Deviant Forth explores the possibility of using Forth to implement some of the primitives. Warning, prolonged exposure to this code may cause permanent damage to your eyes!

As a exercise, let's implement NIP in Forth:

: NIP SWAP DROP ;

Standard stuff so far. Now lets try to implement SWAP and DROP!

: DROP DUP - + ;

: SWAP OVER >R >R DROP R> R> ;

Things are beginning to look ugly. On most systems DROP can be implemented in one machine instruction and SWAP in four. It's also possible to implement DUP, + and OVER in Forth:

: DUP >R R@ R> ;

: + >R DUP DUP - R> - - ;

: OVER >R DUP DUP R@ - DUP >R - R> R> + ;

I'm no Forth purist, but I feel repelled by the abomination I've programmed. Despite this, it's interesting to discover so many Forth words can be implemented with just >R, R>, R@ and -, however unnatural it might be.

As an afront to the very nature of Forth I challenge you to implement ROT using only >R, R>, R@ and -. If you can in less than 50 words I'd love to see your solution, however unpleasant :-)

My solution for swap:

ReplyDelete>R >R R@ R> R@ - >R R@ - R@ R@ R> - R> - -

Just took OVER, pushed one less x, and removed redundancy.

Ugly optimality proof (assuming it's correct), basically just checking all possible programs up to length 15:

def run(code):

stack = [23765234, 29387324]

retstack = []

try:

for i in code:

if i == 0:

retstack.append(stack.pop())

elif i == 1:

stack.append(retstack.pop())

elif i == 2:

stack.append(retstack[-1])

elif i == 3:

y = stack.pop()

x = stack.pop()

stack.append(x - y)

except:

return False

if stack == [29387324, 23765234] and retstack == []:

return True

else:

return False

def forbidden_of(a):

if a == 0:return 1

if a == 1:return 0

return -1

def stackcheck(instr,stack,retstack):

if instr==0:

return stack>0,stack-1,retstack+1

if instr==1:

return retstack>0,stack+1,retstack-1

if instr==2:

return retstack>0,stack+1,retstack

if instr==3:

return stack>1,stack-1,retstack

def generate(vals, amt):

if amt == 0:

yield [],-1,2,0

else:

ret=[]

for (l,forbidden,stack,retstack) in generate(vals, amt-1):

for a in xrange(vals):

if a!=forbidden:

okay,newstack,newretstack=stackcheck(a,stack,retstack)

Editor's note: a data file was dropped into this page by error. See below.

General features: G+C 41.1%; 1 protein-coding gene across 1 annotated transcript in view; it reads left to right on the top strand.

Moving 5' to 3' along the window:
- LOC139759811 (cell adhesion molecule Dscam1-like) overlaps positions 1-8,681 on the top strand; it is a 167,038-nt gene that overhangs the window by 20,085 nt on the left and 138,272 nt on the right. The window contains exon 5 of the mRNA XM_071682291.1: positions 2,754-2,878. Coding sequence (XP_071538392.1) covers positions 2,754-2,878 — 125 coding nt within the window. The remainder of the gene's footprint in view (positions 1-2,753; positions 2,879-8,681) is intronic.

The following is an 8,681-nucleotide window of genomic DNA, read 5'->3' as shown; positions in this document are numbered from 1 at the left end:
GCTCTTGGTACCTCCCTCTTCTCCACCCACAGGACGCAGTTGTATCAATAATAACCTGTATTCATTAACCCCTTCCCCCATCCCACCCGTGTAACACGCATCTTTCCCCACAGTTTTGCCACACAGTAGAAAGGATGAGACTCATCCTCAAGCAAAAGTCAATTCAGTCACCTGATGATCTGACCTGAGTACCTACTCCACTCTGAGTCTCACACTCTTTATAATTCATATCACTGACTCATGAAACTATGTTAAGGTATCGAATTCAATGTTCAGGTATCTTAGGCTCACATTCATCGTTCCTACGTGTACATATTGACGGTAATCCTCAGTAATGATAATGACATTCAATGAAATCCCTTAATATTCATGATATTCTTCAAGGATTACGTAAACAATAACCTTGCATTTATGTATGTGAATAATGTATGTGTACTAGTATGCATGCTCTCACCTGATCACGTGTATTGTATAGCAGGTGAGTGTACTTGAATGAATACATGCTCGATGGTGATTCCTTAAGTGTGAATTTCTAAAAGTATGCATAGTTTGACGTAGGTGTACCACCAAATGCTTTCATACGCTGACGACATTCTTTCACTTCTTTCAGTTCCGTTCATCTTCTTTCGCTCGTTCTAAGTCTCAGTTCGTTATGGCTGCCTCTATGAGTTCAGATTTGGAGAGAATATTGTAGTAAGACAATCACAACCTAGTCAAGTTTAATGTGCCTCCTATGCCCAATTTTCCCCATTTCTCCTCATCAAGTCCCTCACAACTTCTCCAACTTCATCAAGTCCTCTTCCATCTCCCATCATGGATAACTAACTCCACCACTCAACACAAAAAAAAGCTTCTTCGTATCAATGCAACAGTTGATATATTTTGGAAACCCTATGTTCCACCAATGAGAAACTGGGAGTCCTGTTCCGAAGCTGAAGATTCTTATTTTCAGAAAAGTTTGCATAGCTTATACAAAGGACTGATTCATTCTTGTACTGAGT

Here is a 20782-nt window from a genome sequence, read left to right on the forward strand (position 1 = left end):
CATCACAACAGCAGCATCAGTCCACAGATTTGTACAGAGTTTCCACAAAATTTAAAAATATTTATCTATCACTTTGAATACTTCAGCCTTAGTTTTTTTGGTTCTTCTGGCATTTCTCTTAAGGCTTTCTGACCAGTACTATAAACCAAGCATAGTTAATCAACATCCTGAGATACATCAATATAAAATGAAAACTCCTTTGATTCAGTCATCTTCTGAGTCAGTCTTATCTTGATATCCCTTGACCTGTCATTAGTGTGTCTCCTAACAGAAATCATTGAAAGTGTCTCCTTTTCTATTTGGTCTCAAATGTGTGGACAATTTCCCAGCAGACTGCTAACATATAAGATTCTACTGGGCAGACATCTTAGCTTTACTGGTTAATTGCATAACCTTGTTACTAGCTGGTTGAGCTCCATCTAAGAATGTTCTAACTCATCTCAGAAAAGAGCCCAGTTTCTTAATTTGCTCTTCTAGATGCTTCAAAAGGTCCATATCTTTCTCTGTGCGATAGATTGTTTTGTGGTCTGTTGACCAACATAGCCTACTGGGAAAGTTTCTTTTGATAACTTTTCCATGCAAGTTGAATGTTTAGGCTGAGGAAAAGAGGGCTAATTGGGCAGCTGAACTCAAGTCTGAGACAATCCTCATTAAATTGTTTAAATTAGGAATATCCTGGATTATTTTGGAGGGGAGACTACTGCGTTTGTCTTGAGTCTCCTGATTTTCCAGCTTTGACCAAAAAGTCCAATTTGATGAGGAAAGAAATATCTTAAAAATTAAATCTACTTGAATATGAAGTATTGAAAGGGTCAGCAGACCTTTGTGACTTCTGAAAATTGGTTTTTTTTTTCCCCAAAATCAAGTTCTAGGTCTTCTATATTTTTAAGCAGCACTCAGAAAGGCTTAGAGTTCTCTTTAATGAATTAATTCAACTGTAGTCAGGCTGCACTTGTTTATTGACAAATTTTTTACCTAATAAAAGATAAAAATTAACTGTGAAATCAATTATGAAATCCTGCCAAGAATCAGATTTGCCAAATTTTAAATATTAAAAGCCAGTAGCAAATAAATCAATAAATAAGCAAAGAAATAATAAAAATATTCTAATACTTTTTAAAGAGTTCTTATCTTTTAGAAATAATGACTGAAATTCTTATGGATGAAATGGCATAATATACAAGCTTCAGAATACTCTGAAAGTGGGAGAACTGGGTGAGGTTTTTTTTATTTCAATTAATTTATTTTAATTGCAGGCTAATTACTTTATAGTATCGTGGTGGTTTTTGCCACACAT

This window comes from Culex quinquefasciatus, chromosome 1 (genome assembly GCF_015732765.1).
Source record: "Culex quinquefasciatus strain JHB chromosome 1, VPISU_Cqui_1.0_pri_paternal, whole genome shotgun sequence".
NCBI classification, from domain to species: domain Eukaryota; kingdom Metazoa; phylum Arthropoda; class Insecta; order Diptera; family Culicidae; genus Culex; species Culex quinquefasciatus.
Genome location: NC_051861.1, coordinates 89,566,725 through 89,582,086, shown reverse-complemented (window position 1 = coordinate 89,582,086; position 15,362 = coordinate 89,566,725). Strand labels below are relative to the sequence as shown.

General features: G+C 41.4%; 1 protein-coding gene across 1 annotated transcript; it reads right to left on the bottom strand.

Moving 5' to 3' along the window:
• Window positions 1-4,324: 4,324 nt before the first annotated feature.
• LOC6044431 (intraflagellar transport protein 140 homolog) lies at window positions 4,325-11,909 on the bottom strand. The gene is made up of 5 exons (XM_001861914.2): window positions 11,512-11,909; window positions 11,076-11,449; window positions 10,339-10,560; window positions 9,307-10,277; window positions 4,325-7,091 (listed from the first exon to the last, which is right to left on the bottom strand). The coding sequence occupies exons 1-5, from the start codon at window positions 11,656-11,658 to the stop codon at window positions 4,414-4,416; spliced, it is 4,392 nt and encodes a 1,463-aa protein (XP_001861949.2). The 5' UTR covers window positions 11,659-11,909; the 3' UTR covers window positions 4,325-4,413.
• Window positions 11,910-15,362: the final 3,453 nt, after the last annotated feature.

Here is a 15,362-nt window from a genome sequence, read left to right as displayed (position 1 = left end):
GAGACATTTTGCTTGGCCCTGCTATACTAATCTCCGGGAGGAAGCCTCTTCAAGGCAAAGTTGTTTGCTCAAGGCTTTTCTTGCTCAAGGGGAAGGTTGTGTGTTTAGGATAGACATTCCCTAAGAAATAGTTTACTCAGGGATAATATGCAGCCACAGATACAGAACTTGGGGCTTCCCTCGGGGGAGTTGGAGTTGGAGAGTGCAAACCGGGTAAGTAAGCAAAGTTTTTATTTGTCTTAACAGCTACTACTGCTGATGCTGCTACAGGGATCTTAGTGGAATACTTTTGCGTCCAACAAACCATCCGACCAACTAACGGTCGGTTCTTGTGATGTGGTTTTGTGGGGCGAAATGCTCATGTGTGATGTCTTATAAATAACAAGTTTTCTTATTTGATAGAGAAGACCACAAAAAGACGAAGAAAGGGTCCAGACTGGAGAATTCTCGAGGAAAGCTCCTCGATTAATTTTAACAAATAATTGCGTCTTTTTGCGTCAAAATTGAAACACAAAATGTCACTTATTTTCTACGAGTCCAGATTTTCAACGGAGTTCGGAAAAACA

if not okay:continue

yield [a]+l,forbidden_of(a),newstack,newretstack

for length in xrange(1, 16):

for i in generate(4, length):

l=i[0]

if run(l):

print i

# >R = 0

# R> = 1

# R@ = 2

# - = 3

# [0, 0, 2, 1, 2, 3, 0, 2, 3, 2, 2, 1, 3, 1, 3, 3]

# >R >R R@ R> R@ - >R R@ - R@ R@ R> - R> - -

Given your swap implementation,

ReplyDelete: rot >r swap r> swap ;

Not that ugly, unless you inline swap...

Note that you could also implement DROP as

ReplyDelete: DROP DUP - - ;

Then, inlining the whole stuff, it comes out as >r >r >r r@ r> >r r@ r> r@ - >r r@ r> >r - r> r> >r >r r@ r> >r r@ r> - r> - - >r >r >r r@ r> - - r> r> r> >r >r r@ r> >r r@ r> r@ - >r r@ r> >r - r> r> >r >r r@ r> >r r@ r> - r> - - >r >r >r r@ r> - - r> r>

This is 73 words, however, we can optimize it to exactly 50 words by reducing r> >r to nothing:

>r >r >r r@ r@ r> r@ - >r r@ - r@ r@ r> - r> - - >r >r >r r@ r> - - r> r@ r@ r> r@ - >r r@ - r@ r@ r> - r> - - >r >r >r r@ r> - - r> r>

Yes, it really is ugly.

Using oklopol's swap, we can get a shorter solution (slightly optimized using >r r> reduction):

ReplyDelete>r >r >r r@ r> r@ - >r r@ - r@ r@ r> - r> - - >r r@ r> r@ - >r r@ - r@ r@ r> - r> - -

Which clocks in at 32 words and still is ugly.

Nice work llogiq and oklopol. That's much better than my solution, I think I need to take another look :-)

ReplyDeleteBy the way, your nip implementation is quite inefficient, inlining to 20 words, even using oklopols swap.

ReplyDeleteIf we allow for a zero below the stack, >r drop r> (which inlines to >r >r r@ r> - - r>) would work, however, there is also a fully correct solution with 11 words: >r >r r@ r> - r@ r@ - r> - -

Note that we could replace the r@ r> - with >r r@ r> for an alternative solution.

Your DROP, like llogiq's, has a bug. Unless there is already something on the stack, you will reach a stack underflow during each. Depending on the system, you may or may not get away with it.

ReplyDeleteI once heard of a minimal Forth, I think called picoforth, that I was told implemented DROP and DUP as

: DROP TEMP ! ;

: DUP TEMP ! TEMP @ TEMP @ ;

... and so on. However, I have no first hand knowledge of this. It is probably worth looking into eforth and hforth.

By the way, llogiq's ROT is what you get by optimising a special case of the recursive ROLL I contributed to eforth:-

ReplyDelete: ROLL DUP 0 > IF SWAP >R 1 - RECURSE R> SWAP ELSE DROP THEN ;

(from memory, so possibly with typo style bugs; also, Ting changed it a bit.) There is also a similar recursive PICK.

In a 64 bit forth I've been working on, I've adopted a few ideas that Chuck uses in colorforth. Nearly all of the stack effects can be expressed in other operations. The base "memory register" operations !a and a are the equivalent of:

ReplyDeletevariable _a

: !a _a ! ;

: a _a @ ;

These register operations are just implemented in machine code. But once you have those, dup, over, drop, nip and swap are written:

: dup !a a a ;

: drop dup xor xor ;

: over >r !a a r> a ;

: nip over xor xor ;

: swap !a >r a r> ;

Bravo! You have just written Forth in Brainfuck written in Forth.

ReplyDelete